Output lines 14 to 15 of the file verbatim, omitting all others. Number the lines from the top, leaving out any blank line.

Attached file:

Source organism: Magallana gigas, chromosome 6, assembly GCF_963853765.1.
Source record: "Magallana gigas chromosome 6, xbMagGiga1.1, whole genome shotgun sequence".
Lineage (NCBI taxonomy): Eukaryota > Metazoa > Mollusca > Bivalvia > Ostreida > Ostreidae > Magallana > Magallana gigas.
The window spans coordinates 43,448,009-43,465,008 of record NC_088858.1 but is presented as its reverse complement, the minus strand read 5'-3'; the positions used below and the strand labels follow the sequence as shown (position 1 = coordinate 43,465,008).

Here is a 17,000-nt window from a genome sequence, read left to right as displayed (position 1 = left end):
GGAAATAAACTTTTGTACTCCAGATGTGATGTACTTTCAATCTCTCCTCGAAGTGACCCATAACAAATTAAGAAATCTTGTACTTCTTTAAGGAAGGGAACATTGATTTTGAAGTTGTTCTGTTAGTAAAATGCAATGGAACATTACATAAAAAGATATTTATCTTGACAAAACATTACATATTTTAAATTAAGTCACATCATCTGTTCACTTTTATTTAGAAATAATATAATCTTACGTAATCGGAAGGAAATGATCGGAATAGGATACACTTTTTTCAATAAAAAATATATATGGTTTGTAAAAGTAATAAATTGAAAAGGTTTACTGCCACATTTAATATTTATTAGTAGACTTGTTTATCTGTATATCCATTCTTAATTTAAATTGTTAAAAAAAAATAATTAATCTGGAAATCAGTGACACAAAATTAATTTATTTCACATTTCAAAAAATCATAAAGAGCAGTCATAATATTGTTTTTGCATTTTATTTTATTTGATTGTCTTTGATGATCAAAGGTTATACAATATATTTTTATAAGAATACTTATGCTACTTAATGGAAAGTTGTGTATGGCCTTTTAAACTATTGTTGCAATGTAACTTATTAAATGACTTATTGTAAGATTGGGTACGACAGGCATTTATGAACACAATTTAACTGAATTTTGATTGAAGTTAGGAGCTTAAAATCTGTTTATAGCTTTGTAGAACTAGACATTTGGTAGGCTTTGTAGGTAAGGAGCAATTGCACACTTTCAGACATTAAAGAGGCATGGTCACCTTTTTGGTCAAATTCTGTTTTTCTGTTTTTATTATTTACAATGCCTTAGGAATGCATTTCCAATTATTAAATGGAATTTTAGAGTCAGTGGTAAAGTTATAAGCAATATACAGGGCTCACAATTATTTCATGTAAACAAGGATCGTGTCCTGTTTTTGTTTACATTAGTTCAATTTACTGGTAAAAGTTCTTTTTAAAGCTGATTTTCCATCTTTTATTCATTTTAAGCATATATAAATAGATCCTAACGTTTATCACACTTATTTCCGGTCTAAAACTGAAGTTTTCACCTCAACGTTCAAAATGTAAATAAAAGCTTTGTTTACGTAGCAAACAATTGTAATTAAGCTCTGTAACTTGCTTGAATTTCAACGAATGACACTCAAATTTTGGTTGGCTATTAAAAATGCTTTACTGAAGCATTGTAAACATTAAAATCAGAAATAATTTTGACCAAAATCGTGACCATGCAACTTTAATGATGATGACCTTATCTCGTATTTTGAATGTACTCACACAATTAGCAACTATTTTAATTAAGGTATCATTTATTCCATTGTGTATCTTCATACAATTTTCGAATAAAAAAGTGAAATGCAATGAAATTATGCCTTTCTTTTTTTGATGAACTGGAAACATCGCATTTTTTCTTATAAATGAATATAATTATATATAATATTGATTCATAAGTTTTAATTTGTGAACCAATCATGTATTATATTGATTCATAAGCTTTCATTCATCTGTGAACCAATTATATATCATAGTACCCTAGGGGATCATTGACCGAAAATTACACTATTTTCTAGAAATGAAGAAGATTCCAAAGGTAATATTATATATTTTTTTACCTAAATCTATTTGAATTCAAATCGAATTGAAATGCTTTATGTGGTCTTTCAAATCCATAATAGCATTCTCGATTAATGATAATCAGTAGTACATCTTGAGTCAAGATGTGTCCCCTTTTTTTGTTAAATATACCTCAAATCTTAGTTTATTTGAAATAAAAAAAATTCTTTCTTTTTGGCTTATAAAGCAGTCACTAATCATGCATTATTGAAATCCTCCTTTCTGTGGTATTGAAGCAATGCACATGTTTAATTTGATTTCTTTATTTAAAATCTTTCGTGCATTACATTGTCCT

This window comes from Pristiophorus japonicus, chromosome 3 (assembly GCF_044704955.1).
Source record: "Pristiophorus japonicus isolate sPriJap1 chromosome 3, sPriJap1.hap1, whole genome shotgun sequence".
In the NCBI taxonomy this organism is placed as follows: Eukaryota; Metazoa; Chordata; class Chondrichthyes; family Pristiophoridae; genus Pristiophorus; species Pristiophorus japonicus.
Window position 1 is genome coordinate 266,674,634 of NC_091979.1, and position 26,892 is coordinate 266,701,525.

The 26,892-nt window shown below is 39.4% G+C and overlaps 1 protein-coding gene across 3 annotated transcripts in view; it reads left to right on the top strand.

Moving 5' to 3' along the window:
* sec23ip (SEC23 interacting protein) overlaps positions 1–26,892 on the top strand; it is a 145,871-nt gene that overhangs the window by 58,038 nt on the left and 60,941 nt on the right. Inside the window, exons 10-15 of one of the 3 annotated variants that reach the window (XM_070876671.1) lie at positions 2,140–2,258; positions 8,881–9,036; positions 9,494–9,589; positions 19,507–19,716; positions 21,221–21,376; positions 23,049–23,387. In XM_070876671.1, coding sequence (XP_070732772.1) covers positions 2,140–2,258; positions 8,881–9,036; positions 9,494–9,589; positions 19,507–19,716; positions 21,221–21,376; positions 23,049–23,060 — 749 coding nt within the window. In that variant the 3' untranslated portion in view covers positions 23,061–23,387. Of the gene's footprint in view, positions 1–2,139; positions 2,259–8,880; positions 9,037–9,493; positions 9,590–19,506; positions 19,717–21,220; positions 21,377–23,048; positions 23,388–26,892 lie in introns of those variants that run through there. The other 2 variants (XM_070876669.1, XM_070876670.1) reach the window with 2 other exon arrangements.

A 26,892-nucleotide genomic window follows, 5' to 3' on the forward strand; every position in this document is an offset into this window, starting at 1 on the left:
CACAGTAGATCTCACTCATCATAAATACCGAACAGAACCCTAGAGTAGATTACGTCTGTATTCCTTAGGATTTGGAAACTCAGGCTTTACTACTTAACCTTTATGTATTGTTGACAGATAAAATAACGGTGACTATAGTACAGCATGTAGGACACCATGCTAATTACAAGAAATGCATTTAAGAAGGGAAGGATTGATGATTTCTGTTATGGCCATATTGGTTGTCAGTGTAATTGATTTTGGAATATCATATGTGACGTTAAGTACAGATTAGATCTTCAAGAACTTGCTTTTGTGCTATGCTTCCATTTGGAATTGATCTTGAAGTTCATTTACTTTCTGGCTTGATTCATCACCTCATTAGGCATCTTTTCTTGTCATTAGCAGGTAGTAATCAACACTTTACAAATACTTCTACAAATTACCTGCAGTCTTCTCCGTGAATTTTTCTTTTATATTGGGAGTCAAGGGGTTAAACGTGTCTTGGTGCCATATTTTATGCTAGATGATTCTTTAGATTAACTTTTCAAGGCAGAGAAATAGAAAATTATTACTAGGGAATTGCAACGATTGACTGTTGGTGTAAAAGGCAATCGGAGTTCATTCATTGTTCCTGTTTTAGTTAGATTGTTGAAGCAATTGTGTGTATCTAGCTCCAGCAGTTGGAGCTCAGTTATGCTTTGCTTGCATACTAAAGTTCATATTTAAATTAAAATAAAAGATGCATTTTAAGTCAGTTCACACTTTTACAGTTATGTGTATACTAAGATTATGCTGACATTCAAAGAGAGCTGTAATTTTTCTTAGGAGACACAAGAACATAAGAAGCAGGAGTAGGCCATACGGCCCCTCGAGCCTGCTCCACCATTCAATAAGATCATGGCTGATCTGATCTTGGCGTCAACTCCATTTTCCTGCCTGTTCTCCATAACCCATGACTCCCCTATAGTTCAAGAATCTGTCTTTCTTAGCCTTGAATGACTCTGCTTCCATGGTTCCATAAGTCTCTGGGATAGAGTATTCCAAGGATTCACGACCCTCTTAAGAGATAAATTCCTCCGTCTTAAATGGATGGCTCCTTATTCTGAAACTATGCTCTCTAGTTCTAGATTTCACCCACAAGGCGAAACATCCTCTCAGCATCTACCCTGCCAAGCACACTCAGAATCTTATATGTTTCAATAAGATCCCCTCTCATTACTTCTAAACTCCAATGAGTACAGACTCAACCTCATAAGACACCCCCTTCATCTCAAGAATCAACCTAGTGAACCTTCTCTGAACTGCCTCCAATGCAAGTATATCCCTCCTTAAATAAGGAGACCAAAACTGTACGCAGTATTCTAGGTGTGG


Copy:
A 26,892-nucleotide genomic window follows, 5' to 3' on the forward strand; every position in this document is an offset into this window, starting at 1 on the left:
CACAGTAGATCTCACTCATCATAAATACCGAACAGAACCCTAGAGTAGATTACGTCTGTATTCCTTAGGATTTGGAAACTCAGGCTTTACTACTTAACCTTTATGTATTGTTGACAGATAAAATAACGGTGACTATAGTACAGCATGTAGGACACCATGCTAATTACAAGAAATGCATTTAAGAAGGGAAGGATTGATGATTTCTGTTATGGCCATATTGGTTGTCAGTGTAATTGATTTTGGAATATCATATGTGACGTTAAGTACAGATTAGATCTTCAAGAACTTGCTTTTGTGCTATGCTTCCATTTGGAATTGATCTTGAAGTTCATTTACTTTCTGGCTTGATTCATCACCTCATTAGGCATCTTTTCTTGTCATTAGCAGGTAGTAATCAACACTTTACAAATACTTCTACAAATTACCTGCAGTCTTCTCCGTGAATTTTTCTTTTATATTGGGAGTCAAGGGGTTAAACGTGTCTTGGTGCCATATTTTATGCTAGATGATTCTTTAGATTAACTTTTCAAGGCAGAGAAATAGAAAATTATTACTAGGGAATTGCAACGATTGACTGTTGGTGTAAAAGGCAATCGGAGTTCATTCATTGTTCCTGTTTTAGTTAGATTGTTGAAGCAATTGTGTGTATCTAGCTCCAGCAGTTGGAGCTCAGTTATGCTTTGCTTGCATACTAAAGTTCATATTTAAATTAAAATAAAAGATGCATTTTAAGTCAGTTCACACTTTTACAGTTATGTGTATACTAAGATTATGCTGACATTCAAAGAGAGCTGTAATTTTTCTTAGGAGACACAAGAACATAAGAAGCAGGAGTAGGCCATACGGCCCCTCGAGCCTGCTCCACCATTCAATAAGATCATGGCTGATCTGATCTTGGCGTCAACTCCATTTTCCTGCCTGTTCTCCATAACCCATGACTCCCCTATAGTTCAAGAATCTGTCTTTCTTAGCCTTGAATGACTCTGCTTCCATGGTTCCATAAGTCTCTGGGATAGAGTATTCCAAGGATTCACGACCCTCTTAAGAGATAAATTCCTCCGTCTTAAATGGATGGCTCCTTATTCTGAAACTATGCTCTCTAGTTCTAGATTTCACCCACAAGGCGAAACATCCTCTCAGCATCTACCCTGCCAAGCACACTCAGAATCTTATATGTTTCAATAAGATCCCCTCTCATTACTTCTAAACTCCAATGAGTACAGACTCAACCTCATAAGACACCCCCTTCATCTCAAGAATCAACCTAGTGAACCTTCTCTGAACTGCCTCCAATGCAAGTATATCCCTCCTTAAATAAGGAGACCAAAACTGTACGCAGTATTCTAGGTGTGG